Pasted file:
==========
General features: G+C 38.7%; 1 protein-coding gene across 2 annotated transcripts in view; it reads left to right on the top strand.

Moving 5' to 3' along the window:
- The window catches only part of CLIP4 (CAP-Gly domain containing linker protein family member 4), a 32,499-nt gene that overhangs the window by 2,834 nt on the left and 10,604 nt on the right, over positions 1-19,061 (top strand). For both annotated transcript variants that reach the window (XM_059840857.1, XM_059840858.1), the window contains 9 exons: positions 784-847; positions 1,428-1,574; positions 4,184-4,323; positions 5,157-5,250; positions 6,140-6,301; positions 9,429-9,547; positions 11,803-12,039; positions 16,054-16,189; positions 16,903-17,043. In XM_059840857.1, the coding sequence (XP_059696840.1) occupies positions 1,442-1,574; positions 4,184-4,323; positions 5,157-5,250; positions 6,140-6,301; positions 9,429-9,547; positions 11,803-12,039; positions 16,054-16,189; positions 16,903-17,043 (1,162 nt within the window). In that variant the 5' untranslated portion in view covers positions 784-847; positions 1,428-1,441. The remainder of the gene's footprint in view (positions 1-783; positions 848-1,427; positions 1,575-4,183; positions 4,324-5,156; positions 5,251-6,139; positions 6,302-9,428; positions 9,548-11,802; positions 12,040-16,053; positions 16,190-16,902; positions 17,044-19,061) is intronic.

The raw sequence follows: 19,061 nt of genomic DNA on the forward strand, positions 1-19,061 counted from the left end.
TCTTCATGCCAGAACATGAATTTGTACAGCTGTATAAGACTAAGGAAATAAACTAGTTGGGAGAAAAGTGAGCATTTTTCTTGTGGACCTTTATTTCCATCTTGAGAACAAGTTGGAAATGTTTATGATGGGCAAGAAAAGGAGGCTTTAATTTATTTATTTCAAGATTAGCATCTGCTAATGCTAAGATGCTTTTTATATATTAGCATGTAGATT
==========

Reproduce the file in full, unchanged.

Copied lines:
General features: G+C 38.7%; 1 protein-coding gene across 2 annotated transcripts in view; it reads left to right on the top strand.

Moving 5' to 3' along the window:
- The window catches only part of CLIP4 (CAP-Gly domain containing linker protein family member 4), a 32,499-nt gene that overhangs the window by 2,834 nt on the left and 10,604 nt on the right, over positions 1-19,061 (top strand). For both annotated transcript variants that reach the window (XM_059840857.1, XM_059840858.1), the window contains 9 exons: positions 784-847; positions 1,428-1,574; positions 4,184-4,323; positions 5,157-5,250; positions 6,140-6,301; positions 9,429-9,547; positions 11,803-12,039; positions 16,054-16,189; positions 16,903-17,043. In XM_059840857.1, the coding sequence (XP_059696840.1) occupies positions 1,442-1,574; positions 4,184-4,323; positions 5,157-5,250; positions 6,140-6,301; positions 9,429-9,547; positions 11,803-12,039; positions 16,054-16,189; positions 16,903-17,043 (1,162 nt within the window). In that variant the 5' untranslated portion in view covers positions 784-847; positions 1,428-1,441. The remainder of the gene's footprint in view (positions 1-783; positions 848-1,427; positions 1,575-4,183; positions 4,324-5,156; positions 5,251-6,139; positions 6,302-9,428; positions 9,548-11,802; positions 12,040-16,053; positions 16,190-16,902; positions 17,044-19,061) is intronic.

The raw sequence follows: 19,061 nt of genomic DNA on the forward strand, positions 1-19,061 counted from the left end.
TCTTCATGCCAGAACATGAATTTGTACAGCTGTATAAGACTAAGGAAATAAACTAGTTGGGAGAAAAGTGAGCATTTTTCTTGTGGACCTTTATTTCCATCTTGAGAACAAGTTGGAAATGTTTATGATGGGCAAGAAAAGGAGGCTTTAATTTATTTATTTCAAGATTAGCATCTGCTAATGCTAAGATGCTTTTTATATATTAGCATGTAGATT